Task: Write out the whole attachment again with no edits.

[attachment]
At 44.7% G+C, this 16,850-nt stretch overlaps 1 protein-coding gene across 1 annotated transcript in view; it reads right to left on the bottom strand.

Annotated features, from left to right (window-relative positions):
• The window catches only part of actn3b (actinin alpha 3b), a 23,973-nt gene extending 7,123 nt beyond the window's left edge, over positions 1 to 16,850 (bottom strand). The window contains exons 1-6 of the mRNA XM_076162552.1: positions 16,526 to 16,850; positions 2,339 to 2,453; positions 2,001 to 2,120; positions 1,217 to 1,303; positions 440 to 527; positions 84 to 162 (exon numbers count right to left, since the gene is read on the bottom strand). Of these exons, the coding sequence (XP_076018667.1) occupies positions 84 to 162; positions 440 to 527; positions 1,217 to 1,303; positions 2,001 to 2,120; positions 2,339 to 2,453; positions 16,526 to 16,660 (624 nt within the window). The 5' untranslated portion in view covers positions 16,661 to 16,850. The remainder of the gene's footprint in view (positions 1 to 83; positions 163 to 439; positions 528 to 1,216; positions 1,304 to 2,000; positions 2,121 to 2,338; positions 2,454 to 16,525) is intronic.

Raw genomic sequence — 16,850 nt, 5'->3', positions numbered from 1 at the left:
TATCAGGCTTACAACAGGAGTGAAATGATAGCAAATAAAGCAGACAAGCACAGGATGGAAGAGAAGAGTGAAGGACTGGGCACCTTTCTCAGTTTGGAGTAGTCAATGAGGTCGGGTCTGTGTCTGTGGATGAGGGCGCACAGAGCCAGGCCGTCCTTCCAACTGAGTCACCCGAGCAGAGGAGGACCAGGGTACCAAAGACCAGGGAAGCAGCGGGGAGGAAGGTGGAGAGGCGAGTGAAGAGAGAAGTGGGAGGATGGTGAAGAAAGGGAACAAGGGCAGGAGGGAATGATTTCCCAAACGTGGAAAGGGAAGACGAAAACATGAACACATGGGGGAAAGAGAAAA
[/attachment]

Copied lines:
At 44.7% G+C, this 16,850-nt stretch overlaps 1 protein-coding gene across 1 annotated transcript in view; it reads right to left on the bottom strand.

Annotated features, from left to right (window-relative positions):
• The window catches only part of actn3b (actinin alpha 3b), a 23,973-nt gene extending 7,123 nt beyond the window's left edge, over positions 1 to 16,850 (bottom strand). The window contains exons 1-6 of the mRNA XM_076162552.1: positions 16,526 to 16,850; positions 2,339 to 2,453; positions 2,001 to 2,120; positions 1,217 to 1,303; positions 440 to 527; positions 84 to 162 (exon numbers count right to left, since the gene is read on the bottom strand). Of these exons, the coding sequence (XP_076018667.1) occupies positions 84 to 162; positions 440 to 527; positions 1,217 to 1,303; positions 2,001 to 2,120; positions 2,339 to 2,453; positions 16,526 to 16,660 (624 nt within the window). The 5' untranslated portion in view covers positions 16,661 to 16,850. The remainder of the gene's footprint in view (positions 1 to 83; positions 163 to 439; positions 528 to 1,216; positions 1,304 to 2,000; positions 2,121 to 2,338; positions 2,454 to 16,525) is intronic.

Raw genomic sequence — 16,850 nt, 5'->3', positions numbered from 1 at the left:
TATCAGGCTTACAACAGGAGTGAAATGATAGCAAATAAAGCAGACAAGCACAGGATGGAAGAGAAGAGTGAAGGACTGGGCACCTTTCTCAGTTTGGAGTAGTCAATGAGGTCGGGTCTGTGTCTGTGGATGAGGGCGCACAGAGCCAGGCCGTCCTTCCAACTGAGTCACCCGAGCAGAGGAGGACCAGGGTACCAAAGACCAGGGAAGCAGCGGGGAGGAAGGTGGAGAGGCGAGTGAAGAGAGAAGTGGGAGGATGGTGAAGAAAGGGAACAAGGGCAGGAGGGAATGATTTCCCAAACGTGGAAAGGGAAGACGAAAACATGAACACATGGGGGAAAGAGAAAA